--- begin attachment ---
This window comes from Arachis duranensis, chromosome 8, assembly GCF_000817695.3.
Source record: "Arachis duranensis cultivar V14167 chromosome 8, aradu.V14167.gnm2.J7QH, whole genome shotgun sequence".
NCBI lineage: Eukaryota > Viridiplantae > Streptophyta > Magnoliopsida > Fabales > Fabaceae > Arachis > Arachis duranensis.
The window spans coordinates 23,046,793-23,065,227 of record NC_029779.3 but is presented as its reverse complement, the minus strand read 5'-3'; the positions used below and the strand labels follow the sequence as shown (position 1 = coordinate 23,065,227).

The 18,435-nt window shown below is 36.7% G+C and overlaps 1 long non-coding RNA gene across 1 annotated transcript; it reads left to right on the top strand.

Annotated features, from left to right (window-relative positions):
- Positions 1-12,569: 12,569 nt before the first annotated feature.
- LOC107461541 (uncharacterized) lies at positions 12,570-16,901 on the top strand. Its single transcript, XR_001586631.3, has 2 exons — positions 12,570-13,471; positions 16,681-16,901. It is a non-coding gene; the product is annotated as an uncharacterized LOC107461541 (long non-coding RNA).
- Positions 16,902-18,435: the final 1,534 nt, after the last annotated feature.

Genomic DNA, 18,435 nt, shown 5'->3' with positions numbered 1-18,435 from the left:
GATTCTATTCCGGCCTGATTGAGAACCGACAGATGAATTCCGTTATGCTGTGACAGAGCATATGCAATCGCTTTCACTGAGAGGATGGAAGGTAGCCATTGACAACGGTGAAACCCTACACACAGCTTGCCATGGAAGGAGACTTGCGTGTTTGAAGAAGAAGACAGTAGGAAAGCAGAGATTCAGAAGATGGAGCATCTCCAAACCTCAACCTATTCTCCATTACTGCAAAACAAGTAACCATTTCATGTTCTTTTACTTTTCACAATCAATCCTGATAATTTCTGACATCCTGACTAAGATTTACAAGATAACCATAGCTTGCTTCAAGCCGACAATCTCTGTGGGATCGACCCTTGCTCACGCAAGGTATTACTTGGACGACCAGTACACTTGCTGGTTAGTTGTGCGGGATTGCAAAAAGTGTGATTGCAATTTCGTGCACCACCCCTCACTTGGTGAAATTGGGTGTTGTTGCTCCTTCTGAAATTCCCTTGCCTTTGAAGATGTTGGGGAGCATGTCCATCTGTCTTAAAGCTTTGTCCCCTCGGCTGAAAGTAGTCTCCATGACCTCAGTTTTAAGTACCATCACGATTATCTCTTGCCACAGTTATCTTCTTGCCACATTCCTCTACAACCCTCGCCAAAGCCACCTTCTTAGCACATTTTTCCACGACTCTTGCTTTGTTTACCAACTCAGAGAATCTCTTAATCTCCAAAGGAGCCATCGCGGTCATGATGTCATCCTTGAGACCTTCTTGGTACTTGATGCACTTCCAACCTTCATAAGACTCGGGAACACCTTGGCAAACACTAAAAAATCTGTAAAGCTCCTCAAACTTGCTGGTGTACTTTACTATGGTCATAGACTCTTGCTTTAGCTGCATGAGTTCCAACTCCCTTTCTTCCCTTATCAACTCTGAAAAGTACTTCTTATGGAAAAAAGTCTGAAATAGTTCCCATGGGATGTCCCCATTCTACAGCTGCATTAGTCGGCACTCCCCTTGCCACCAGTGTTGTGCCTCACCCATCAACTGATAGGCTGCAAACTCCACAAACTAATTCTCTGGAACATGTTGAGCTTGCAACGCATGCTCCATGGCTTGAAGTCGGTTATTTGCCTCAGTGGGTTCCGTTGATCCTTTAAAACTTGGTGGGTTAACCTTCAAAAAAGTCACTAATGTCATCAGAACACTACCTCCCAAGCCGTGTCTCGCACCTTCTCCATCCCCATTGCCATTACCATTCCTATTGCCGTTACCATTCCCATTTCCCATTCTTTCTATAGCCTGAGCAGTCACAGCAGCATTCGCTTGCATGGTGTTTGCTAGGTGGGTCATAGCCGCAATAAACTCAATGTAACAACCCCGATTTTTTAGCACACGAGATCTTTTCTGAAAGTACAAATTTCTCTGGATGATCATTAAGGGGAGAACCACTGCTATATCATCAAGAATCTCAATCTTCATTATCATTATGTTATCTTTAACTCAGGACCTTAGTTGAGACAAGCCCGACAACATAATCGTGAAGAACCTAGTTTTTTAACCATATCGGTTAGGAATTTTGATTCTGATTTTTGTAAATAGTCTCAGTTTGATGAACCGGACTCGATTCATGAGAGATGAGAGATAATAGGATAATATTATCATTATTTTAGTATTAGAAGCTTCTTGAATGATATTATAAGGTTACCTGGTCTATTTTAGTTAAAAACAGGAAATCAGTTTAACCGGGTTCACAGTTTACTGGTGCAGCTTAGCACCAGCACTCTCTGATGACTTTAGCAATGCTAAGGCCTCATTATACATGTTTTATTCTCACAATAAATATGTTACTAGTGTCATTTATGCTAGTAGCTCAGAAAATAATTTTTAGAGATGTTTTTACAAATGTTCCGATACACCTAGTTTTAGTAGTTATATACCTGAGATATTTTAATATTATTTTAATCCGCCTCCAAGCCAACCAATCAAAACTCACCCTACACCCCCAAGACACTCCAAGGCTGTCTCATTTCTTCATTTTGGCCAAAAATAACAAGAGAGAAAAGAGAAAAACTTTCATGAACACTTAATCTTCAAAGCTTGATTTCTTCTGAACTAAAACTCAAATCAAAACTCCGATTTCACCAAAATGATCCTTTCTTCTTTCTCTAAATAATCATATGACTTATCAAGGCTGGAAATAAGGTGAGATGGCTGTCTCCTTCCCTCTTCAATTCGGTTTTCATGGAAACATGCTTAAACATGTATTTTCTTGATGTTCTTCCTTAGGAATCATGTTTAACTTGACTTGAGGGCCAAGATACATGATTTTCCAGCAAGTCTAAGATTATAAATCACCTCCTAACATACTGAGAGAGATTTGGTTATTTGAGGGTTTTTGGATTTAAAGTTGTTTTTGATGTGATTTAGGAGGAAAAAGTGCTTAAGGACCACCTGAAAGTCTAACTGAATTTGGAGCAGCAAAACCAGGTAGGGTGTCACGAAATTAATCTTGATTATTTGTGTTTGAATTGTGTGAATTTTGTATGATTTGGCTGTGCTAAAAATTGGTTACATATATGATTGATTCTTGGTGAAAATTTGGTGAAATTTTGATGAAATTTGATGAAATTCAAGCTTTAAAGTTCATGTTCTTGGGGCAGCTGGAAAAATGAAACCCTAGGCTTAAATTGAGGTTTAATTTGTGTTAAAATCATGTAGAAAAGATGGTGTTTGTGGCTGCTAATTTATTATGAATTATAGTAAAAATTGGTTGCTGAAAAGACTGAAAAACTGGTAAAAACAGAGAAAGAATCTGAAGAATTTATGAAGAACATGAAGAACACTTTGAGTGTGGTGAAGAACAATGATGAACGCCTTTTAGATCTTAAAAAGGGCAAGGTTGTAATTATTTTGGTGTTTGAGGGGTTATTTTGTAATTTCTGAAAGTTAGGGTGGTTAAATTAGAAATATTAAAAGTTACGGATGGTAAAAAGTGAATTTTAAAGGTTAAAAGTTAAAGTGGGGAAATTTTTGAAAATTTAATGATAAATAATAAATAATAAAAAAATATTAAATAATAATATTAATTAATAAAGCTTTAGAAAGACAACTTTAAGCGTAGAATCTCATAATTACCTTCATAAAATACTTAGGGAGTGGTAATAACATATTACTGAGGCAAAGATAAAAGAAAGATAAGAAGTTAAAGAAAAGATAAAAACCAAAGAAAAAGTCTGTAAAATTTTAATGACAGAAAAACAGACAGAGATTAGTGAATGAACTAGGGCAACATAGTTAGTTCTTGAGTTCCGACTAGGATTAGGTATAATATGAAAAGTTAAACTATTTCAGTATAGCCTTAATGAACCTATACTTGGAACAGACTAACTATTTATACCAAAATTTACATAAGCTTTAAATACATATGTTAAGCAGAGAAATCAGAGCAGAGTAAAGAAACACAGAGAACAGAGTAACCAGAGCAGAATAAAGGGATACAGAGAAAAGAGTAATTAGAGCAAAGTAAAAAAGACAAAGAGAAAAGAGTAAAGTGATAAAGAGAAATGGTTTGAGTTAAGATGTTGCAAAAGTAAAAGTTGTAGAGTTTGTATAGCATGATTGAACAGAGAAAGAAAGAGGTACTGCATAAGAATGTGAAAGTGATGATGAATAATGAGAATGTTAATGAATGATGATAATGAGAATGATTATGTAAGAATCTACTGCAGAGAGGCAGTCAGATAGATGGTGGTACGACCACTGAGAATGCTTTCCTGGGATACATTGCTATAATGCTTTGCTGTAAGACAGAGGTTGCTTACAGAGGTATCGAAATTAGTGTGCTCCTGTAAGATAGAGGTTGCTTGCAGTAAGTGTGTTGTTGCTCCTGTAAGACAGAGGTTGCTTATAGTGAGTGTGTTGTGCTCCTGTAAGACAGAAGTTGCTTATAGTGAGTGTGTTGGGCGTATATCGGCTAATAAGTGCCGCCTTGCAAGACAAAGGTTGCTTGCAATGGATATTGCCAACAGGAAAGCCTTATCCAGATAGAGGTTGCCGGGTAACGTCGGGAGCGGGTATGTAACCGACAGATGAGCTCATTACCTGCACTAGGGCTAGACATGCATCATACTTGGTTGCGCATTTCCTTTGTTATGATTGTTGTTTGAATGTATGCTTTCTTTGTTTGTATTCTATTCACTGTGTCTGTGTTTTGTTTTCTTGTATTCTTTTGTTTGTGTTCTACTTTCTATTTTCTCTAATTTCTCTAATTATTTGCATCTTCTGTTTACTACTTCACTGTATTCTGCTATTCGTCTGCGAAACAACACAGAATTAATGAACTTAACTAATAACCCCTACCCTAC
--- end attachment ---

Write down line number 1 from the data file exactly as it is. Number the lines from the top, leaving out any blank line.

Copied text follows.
This window comes from Arachis duranensis, chromosome 8, assembly GCF_000817695.3.